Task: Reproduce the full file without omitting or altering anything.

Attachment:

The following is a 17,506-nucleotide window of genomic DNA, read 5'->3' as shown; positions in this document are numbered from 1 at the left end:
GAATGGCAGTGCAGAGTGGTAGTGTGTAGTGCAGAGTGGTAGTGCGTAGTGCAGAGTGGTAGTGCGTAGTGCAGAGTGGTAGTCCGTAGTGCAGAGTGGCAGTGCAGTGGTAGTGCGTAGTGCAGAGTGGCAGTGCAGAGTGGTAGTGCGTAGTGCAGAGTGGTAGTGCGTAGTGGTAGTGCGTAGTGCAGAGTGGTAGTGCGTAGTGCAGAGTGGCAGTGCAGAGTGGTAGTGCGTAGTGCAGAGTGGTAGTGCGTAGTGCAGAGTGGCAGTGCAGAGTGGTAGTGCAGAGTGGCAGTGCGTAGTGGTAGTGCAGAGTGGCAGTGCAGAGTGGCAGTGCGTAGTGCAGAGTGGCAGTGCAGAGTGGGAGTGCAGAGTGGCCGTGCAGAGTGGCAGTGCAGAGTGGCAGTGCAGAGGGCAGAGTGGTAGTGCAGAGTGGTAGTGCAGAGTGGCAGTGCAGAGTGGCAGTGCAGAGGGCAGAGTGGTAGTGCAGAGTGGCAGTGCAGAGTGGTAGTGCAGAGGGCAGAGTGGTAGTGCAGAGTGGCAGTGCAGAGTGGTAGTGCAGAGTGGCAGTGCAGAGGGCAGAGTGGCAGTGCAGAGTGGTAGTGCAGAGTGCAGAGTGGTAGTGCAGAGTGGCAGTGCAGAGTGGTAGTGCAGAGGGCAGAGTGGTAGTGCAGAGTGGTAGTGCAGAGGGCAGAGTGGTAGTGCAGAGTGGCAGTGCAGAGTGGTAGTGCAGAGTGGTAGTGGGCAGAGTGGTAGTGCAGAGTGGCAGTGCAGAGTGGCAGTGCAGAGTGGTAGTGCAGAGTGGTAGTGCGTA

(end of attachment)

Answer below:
The following is a 17,506-nucleotide window of genomic DNA, read 5'->3' as shown; positions in this document are numbered from 1 at the left end:
GAATGGCAGTGCAGAGTGGTAGTGTGTAGTGCAGAGTGGTAGTGCGTAGTGCAGAGTGGTAGTGCGTAGTGCAGAGTGGTAGTCCGTAGTGCAGAGTGGCAGTGCAGTGGTAGTGCGTAGTGCAGAGTGGCAGTGCAGAGTGGTAGTGCGTAGTGCAGAGTGGTAGTGCGTAGTGGTAGTGCGTAGTGCAGAGTGGTAGTGCGTAGTGCAGAGTGGCAGTGCAGAGTGGTAGTGCGTAGTGCAGAGTGGTAGTGCGTAGTGCAGAGTGGCAGTGCAGAGTGGTAGTGCAGAGTGGCAGTGCGTAGTGGTAGTGCAGAGTGGCAGTGCAGAGTGGCAGTGCGTAGTGCAGAGTGGCAGTGCAGAGTGGGAGTGCAGAGTGGCCGTGCAGAGTGGCAGTGCAGAGTGGCAGTGCAGAGGGCAGAGTGGTAGTGCAGAGTGGTAGTGCAGAGTGGCAGTGCAGAGTGGCAGTGCAGAGGGCAGAGTGGTAGTGCAGAGTGGCAGTGCAGAGTGGTAGTGCAGAGGGCAGAGTGGTAGTGCAGAGTGGCAGTGCAGAGTGGTAGTGCAGAGTGGCAGTGCAGAGGGCAGAGTGGCAGTGCAGAGTGGTAGTGCAGAGTGCAGAGTGGTAGTGCAGAGTGGCAGTGCAGAGTGGTAGTGCAGAGGGCAGAGTGGTAGTGCAGAGTGGTAGTGCAGAGGGCAGAGTGGTAGTGCAGAGTGGCAGTGCAGAGTGGTAGTGCAGAGTGGTAGTGGGCAGAGTGGTAGTGCAGAGTGGCAGTGCAGAGTGGCAGTGCAGAGTGGTAGTGCAGAGTGGTAGTGCGTA